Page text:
PORTLAND, Maine (NEWS CENTER) -- On election day, two-thirds of voters approved of an ordinance that makes possession of up to two-and-a-half ounces of marijuana legal by adults 21 and over.
The measure, which will go into effect in thirty days, directs law enforcement officers to focus their efforts on other higher priority issues, but does not allow use in public places or the sale of the drug.
"We look forward to working with city officials and law enforcement here in Portland in making sure the will of Portland voters and taxpayers is respected," stated David Boyer, Maine Political Director of the Marijuana Policy Project.
"Law enforcement has better things to do with their time, with their resources, than punish adults for possessing marijuana," he added.
Portland Police chief Michael Sauschuck says despite the passage of the ordinance, his officers will not change their approach to enforcing state and federal laws.
"There is really no change at all, and we have been very consistent about that since day one, that state law preempts an ordinance of this sort, a local ordinance of any sort, so it is not really going to change the way we do business on a daily basis," he explained.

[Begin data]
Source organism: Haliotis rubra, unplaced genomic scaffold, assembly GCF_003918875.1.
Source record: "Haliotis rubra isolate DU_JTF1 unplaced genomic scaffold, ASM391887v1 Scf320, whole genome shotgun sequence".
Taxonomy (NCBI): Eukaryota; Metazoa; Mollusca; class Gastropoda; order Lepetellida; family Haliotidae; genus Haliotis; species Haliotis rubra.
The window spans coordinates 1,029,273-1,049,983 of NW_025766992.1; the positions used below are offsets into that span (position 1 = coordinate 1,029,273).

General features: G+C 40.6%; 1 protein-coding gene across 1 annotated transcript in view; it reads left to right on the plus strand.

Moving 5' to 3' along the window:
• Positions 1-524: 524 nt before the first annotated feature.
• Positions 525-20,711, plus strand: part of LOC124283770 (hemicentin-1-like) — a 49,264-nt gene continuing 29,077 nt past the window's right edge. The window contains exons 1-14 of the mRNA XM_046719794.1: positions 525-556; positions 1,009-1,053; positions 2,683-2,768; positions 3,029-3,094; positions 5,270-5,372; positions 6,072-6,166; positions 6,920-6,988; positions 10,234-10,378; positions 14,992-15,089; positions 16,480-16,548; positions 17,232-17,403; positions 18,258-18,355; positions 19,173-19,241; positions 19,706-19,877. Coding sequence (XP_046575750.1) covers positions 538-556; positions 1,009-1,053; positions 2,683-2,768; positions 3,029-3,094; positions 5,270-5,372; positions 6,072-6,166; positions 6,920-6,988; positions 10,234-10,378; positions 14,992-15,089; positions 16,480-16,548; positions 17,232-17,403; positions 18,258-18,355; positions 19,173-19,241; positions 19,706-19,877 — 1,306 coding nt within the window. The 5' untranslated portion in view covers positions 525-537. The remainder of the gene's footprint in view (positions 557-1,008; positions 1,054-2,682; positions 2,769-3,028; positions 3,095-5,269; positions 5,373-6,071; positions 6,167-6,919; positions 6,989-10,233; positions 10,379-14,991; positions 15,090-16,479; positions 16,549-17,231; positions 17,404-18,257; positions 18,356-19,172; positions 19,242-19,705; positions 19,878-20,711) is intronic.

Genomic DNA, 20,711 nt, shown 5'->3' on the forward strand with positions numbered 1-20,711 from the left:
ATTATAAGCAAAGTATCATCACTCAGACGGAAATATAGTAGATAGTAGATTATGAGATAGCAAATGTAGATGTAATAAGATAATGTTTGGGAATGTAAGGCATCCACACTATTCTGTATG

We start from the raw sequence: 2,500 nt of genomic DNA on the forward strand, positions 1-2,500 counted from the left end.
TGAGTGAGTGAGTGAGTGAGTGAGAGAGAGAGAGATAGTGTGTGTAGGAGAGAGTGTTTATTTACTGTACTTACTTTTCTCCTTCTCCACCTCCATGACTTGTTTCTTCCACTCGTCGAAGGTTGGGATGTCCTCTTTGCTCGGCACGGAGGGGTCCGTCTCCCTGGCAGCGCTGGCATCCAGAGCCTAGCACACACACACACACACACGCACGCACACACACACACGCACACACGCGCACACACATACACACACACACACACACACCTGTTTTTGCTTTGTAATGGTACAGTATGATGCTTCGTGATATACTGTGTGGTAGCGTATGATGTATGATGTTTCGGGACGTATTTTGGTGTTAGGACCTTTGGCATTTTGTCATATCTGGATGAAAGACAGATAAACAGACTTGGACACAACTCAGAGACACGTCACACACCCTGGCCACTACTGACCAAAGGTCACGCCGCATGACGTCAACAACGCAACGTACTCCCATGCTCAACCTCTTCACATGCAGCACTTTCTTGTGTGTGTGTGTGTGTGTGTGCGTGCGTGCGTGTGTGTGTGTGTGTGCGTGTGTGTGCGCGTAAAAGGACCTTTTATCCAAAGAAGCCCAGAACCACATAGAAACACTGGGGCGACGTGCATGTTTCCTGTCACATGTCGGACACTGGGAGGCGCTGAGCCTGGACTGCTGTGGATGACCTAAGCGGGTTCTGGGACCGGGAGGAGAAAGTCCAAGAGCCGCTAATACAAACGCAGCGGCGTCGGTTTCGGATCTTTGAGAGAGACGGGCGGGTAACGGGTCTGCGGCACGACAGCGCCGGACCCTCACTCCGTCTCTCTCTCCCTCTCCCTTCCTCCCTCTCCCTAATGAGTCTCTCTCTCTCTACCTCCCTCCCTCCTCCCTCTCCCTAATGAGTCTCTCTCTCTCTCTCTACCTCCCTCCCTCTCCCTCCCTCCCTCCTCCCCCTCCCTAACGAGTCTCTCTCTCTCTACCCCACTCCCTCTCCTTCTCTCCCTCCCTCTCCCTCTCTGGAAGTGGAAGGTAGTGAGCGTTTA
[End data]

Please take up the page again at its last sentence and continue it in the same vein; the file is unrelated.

He says officers will not be waiting to pounce on people who possess pot, but will issue citations when they encounter people breaking the law.
"It is not that we don't care about these kinds of offenses, it is that when we prioritize these things - there were 85,000 calls for services and 4600 arrests a year or so - it is that we deal with these situations as we come upon them," he said.
He says he is also concerned that drug dealers could see this move as an invitation to sell marijuana in the city.
David Boyer says the next step will be to work with other municipalities in the state to change their ordinances, while legislators grapple with the issue in Augusta. He says if the issue is not resolved through the legislative process, a statewide referendum could happen as soon as 2016.